On the same topic, you may be interested to check out a gyroscope-based smartphone keylogging attack we featured a couple of years ago.

The Counter-Strike Airsoft Robot

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[Jon] and his brother converted an RC car into a robot that can fire airsoft pellets into the air. The little motorized vehicle was disassembled and a handheld was attached to the top. A pulling mechanism was put in place and a safety procedure was added to make sure no accidents occurred.

The chassis stand was created to hold the handle. The setup was then tested at this point, and a Raspberry Pi server was configured to have a camera that would act as the eyes for the robot. Once everything was in place, the wheels hit the ground and the vehicle was able to move around, positioning itself to aim the servos at a designated target. Footage was transmitted via the web showing what the robot was looking at.

A video of the remote-controlled counter-strike robot can be seen after the break. You could consider this your toy army. That makes this one your toy air force.

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FPGA with Open Source Propeller 1 Running Spin

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Open Sourcing something doesn’t actually acquire meaning until someone actually uses what has been unleashed in the wild. We’re happy to see a working example of Propeller 1 on an FPGA dev board. That link takes you to a short description and some remapping of the pins to work with a BeMicro CV board. But you’ll want to watch the video below, or rather listen to it, for a bit more explanation of what [Sylwester] did to get this working.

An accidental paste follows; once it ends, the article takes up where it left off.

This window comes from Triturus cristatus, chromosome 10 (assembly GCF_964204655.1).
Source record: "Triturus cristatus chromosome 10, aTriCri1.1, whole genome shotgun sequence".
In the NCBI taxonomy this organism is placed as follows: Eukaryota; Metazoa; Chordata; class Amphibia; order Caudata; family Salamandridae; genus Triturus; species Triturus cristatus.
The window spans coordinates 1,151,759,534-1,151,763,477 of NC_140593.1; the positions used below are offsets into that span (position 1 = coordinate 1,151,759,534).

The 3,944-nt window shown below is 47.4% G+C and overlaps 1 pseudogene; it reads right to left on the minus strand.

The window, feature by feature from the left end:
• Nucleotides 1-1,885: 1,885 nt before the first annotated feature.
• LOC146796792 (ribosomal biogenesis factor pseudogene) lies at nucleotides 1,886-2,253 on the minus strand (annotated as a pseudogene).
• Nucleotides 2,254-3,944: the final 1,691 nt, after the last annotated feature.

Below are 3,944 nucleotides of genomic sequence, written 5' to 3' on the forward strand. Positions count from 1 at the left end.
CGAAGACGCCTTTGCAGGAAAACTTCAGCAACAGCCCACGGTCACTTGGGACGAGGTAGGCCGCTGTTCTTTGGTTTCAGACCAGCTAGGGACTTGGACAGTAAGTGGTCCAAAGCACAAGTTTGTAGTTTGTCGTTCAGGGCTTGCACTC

You’ll remember that Parallax released the Propeller 1 as Verilog code a few weeks back. This project first loads the code onto the FPGA, then proves it works by running SIDcog, the Commodore 64 sound emulation program written in Spin for p8x32a processors.

We do find this to be an interesting first step. But we’re still waiting to see what type of hacks are made possible because of the newly available Verilog code. If you have a proof of concept working on other hardware, certainly tell us about it below. If you’ve been hacking on it and have something you want to show off, what are you waiting for?